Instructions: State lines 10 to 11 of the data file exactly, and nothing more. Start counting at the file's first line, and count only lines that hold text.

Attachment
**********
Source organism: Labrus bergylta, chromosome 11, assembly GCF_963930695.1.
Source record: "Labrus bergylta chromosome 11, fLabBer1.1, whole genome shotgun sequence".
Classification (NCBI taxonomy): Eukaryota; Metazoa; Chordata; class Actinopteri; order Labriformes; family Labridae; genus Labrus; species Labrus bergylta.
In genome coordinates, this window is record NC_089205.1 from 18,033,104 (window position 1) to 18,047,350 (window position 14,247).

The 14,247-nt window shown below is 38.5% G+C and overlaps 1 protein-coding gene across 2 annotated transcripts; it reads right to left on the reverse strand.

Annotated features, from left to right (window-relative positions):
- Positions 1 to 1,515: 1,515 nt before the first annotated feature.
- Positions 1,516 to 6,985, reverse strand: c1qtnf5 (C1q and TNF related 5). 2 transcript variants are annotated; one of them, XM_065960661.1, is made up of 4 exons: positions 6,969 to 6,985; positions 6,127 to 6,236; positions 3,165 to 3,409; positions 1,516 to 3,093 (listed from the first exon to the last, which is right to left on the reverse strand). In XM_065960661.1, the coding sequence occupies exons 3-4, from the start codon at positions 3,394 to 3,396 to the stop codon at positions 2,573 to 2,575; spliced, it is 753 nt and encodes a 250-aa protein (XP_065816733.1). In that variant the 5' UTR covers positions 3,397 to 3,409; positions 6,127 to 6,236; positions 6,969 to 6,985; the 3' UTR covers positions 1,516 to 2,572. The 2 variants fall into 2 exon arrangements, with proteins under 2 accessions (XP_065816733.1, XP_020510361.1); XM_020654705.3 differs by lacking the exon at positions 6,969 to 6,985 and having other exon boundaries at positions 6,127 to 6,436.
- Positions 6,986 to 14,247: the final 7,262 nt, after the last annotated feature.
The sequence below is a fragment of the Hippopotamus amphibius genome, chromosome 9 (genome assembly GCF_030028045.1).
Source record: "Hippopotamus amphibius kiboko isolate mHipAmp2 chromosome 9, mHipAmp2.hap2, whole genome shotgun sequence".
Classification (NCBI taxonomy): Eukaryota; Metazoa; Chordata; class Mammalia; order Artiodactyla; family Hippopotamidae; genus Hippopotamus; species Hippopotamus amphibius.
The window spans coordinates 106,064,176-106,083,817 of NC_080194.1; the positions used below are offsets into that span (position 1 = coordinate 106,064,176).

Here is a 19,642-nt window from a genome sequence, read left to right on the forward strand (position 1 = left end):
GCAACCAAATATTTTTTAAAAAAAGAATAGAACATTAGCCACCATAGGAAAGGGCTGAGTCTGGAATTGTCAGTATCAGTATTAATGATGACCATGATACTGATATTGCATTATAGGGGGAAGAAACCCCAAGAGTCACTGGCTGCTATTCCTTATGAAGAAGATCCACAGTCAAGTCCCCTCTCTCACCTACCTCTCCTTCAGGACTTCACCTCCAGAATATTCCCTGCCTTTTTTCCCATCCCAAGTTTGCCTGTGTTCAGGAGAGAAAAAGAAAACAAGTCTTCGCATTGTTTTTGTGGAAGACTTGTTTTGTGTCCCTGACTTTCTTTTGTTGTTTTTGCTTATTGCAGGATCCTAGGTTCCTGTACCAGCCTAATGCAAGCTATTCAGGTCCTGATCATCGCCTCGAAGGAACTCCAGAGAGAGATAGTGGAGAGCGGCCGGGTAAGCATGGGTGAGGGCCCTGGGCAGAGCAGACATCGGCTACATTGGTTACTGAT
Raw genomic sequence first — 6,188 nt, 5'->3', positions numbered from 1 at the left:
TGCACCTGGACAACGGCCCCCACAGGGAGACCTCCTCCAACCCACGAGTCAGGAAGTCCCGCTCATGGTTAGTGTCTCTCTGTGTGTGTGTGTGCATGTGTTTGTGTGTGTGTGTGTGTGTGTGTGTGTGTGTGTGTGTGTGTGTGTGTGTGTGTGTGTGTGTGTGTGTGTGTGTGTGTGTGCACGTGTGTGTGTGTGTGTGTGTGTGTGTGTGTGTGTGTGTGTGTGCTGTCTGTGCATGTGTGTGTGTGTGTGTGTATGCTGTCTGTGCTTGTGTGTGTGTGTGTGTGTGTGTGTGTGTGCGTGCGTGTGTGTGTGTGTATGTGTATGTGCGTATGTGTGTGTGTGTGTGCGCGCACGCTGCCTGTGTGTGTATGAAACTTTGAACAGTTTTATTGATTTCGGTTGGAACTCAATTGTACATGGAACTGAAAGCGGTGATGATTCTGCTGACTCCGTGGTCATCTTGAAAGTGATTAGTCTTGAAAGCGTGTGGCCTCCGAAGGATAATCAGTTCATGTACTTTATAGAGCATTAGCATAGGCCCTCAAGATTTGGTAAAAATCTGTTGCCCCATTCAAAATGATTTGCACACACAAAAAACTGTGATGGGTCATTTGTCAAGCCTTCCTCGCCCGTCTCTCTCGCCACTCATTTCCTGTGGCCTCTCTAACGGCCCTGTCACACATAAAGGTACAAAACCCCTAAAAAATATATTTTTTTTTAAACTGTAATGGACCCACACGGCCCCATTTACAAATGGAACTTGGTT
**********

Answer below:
The sequence below is a fragment of the Hippopotamus amphibius genome, chromosome 9 (genome assembly GCF_030028045.1).
Source record: "Hippopotamus amphibius kiboko isolate mHipAmp2 chromosome 9, mHipAmp2.hap2, whole genome shotgun sequence".